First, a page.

(The sounds of a crowd cheering play up for a moment, then are whisked away.)
Julia Longoria: I’m Julia Longoria. This is The Experiment. This week’s episode is Part 2 of a two-part series. If you haven’t listened to Part 1, stop right there! Go back to last week’s episode, and listen to that first. It’s the story of how one man, political operative Ralph Reed, built the evangelical voting bloc over decades, and how he helped Donald Trump get elected. Now, for Part 2, Atlantic staff writer Emma Green is gonna take it from here.
(A sort of drumroll, like that of a timpani, plays up and brings the cheering back.)
Emma Green: The day after Joe Biden was inaugurated, thousands of people gathered for an event at Calvary Chapel, an evangelical megachurch in southern California.
Charlie Kirk: It’s a good group check. Jeez. [Audience laughter.] It’s amazing what happens when you keep your church open, right? (Cheers.)
Green: The pastor at Calvary had invited the conservative provocateur Charlie Kirk to speak to the congregation after Trump left office.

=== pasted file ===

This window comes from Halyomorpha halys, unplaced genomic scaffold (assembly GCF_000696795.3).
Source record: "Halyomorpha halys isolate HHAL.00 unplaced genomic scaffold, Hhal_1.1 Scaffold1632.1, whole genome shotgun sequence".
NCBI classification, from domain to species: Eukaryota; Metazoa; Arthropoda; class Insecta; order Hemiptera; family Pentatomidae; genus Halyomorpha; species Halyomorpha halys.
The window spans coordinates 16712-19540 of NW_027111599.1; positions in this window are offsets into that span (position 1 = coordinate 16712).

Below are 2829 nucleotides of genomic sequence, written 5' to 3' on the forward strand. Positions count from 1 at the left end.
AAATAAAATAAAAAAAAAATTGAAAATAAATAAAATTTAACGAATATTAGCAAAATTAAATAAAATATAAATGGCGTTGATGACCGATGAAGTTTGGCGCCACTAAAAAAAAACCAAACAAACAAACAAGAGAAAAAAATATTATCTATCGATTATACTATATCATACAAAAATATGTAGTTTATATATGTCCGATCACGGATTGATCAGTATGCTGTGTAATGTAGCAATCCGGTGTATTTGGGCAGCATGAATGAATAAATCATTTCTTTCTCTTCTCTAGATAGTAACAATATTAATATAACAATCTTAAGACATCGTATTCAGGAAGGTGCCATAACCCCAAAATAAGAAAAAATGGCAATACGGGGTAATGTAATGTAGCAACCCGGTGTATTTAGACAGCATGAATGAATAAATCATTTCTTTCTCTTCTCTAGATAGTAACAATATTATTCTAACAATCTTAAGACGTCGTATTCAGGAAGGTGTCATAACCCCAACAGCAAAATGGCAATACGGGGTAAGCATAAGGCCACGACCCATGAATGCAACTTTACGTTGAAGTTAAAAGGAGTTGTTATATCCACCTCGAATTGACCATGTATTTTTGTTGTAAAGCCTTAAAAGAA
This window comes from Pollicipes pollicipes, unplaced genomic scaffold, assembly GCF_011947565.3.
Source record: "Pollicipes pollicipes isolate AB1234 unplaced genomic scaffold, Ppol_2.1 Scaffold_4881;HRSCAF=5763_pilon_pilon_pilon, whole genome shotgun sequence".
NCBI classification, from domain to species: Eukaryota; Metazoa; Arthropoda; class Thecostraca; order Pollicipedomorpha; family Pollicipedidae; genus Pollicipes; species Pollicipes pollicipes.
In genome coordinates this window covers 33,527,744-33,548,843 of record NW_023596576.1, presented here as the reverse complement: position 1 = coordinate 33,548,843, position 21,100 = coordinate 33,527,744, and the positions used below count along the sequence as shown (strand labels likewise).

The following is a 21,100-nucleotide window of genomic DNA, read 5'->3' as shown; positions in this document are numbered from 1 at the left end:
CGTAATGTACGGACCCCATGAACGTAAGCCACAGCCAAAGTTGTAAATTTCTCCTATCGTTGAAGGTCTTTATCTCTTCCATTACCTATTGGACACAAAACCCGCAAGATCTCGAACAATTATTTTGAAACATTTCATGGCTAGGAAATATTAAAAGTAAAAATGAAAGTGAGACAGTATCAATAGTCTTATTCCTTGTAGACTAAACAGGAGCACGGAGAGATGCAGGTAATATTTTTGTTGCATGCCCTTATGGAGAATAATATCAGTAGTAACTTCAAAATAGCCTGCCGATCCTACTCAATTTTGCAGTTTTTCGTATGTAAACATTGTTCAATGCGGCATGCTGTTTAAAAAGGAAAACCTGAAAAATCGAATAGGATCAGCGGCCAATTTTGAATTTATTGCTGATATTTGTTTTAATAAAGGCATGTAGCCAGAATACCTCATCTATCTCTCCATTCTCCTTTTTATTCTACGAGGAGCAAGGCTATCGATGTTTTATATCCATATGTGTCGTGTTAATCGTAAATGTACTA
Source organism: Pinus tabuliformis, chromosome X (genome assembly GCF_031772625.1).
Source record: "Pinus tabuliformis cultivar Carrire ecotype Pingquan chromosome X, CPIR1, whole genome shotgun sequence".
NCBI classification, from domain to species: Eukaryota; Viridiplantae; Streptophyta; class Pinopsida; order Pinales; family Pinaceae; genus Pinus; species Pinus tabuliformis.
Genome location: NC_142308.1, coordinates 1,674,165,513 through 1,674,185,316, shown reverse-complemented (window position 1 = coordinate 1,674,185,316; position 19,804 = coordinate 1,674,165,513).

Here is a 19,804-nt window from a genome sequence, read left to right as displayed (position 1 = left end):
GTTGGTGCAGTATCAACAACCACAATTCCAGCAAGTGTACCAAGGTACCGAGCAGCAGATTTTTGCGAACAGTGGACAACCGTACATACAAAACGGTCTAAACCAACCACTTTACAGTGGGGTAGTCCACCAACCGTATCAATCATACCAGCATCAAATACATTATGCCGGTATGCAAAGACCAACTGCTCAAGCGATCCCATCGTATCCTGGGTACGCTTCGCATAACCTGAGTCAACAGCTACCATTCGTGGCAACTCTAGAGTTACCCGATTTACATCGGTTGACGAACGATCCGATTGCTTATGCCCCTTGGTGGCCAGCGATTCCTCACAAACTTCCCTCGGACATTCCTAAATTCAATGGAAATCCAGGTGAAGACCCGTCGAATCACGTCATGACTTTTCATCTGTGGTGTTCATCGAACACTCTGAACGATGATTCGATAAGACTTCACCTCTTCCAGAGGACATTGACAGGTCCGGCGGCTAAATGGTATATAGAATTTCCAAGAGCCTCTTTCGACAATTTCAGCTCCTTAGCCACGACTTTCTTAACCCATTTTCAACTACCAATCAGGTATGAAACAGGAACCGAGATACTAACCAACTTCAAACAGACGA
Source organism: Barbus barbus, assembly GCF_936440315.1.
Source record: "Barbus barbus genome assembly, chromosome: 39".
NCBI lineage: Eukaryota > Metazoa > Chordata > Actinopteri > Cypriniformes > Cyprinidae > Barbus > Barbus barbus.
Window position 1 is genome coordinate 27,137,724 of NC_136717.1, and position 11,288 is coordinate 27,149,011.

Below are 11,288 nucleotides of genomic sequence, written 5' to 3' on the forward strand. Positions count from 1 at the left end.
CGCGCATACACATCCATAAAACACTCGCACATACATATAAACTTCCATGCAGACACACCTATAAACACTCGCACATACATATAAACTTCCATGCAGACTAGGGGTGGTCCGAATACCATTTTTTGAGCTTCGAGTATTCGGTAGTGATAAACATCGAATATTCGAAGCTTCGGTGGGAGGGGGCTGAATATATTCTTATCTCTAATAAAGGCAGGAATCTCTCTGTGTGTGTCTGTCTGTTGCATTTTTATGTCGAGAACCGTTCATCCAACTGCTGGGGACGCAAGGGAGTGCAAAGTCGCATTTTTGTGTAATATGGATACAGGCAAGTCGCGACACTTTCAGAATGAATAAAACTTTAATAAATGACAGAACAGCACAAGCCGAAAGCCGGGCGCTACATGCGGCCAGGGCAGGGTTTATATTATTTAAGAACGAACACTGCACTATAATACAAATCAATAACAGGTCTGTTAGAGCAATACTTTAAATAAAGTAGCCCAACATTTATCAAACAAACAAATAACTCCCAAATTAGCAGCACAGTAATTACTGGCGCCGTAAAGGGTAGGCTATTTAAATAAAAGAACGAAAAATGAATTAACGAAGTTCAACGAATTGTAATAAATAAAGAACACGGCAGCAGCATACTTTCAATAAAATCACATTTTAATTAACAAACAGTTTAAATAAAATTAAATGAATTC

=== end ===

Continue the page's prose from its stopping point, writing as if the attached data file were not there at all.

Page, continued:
Kirk: My goodness, it was hard to watch yesterday. It was.
Green: This congregation is exactly the kind that the political operative Ralph Reed dreamed of all those years ago: a powerful church community that took its role in politics seriously.
Kirk: But this church did their part. [Audience whooping, then cheering.] This church registered voters. This church mobilized. (Fades under.)
Green: People in the evangelical world were trying to figure out what went wrong, and who was to blame.
Kirk: And if every church was as involved as this church—especially in this last election—uh, things would have looked a lot differently. (Fades under.)
Green: This part was not exactly in Ralph’s plan, though. The evangelical voting bloc that he had united was starting to turn on itself.
Kirk: You have pastors that are coming out, and they are saying, “We don’t like the culture war–Christianity thing. We’re not gonna get this involved in this election.”